Laws Of Thermodynamics

There are four laws of thermodynamics which are developed into basic equations describing property relationships, energy balances, entropy balances, and mass balances. An excellent way of stating the four laws of thermodynamics can be demonstrated by visualizing three bodies, A, B, and C (1). A and C are identical rigid hot bodies at the same temperature and body B is a cold body below the temperature of A and C. In discussing the laws and the applications, especially in food processing, it is useful to visualize the transfer of heat between these bodies.

Zeroth Law

When bodies A and C are placed in contact with each other, no change will occur. This is a relatively recent law, added to the original three laws, to emphasize the fact that when two bodies or systems are at the same state of energy, no useful work can be obtained by putting the two systems in contact with each other. From this, it follows that the zeroth law also states that two systems in thermal equilibrium with a third are in thermal equilibrium with each other.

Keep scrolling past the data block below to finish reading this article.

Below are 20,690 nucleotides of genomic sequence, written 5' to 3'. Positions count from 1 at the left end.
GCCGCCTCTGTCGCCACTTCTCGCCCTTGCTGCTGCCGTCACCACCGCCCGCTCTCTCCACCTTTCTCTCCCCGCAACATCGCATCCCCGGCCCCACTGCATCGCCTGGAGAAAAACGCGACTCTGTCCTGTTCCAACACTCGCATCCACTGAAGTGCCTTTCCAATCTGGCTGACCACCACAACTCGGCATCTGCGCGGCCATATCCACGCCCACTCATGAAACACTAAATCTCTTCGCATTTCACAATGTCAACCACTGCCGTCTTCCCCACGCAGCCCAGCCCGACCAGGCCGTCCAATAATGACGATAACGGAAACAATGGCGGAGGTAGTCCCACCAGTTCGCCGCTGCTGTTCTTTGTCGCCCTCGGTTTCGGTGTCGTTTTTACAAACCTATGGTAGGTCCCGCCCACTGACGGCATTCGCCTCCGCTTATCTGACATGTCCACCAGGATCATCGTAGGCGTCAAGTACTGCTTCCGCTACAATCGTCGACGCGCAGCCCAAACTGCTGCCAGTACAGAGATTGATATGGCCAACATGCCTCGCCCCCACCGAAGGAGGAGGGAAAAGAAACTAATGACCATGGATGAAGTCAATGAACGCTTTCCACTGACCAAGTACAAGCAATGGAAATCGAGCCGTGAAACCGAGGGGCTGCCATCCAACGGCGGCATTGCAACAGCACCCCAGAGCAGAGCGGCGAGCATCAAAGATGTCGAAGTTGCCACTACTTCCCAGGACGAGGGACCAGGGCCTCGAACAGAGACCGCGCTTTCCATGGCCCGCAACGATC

First Law

If A is placed in contact with B, there will be an increase in the internal energy of B equaling a decrease in the internal energy of A. The first law as originally stated is that the sum of all the energies in an isolated system is constant or that energy may be transformed from one form into another, but it cannot be created or destroyed.

This law is particularly important as applied to food processing in which the basis for operations is the transfer of mass and energy. Food processing involves heating, cooling, changing state (freezing and evaporating), adding chemicals that may cause internal energy changes, and irradiation.

Second Law

After A has been in contact with B, the initial conditions will never be restored without outside influence. The cooling of A and heating of B constitute a spontaneous, irreversible process resulting in loss of ability to do work. Simply stated the second law is that all systems tend to approach a state of equilibrium.

Third Law

It is impossible by any procedure, no matter how idealized, to reduce any system to the absolute zero of temperature in a finite number of operations. As in the case of the zeroth law, the third law has little practical application in determining energy relationships involving food processing. It is primarily applied to the physics of very low temperatures.

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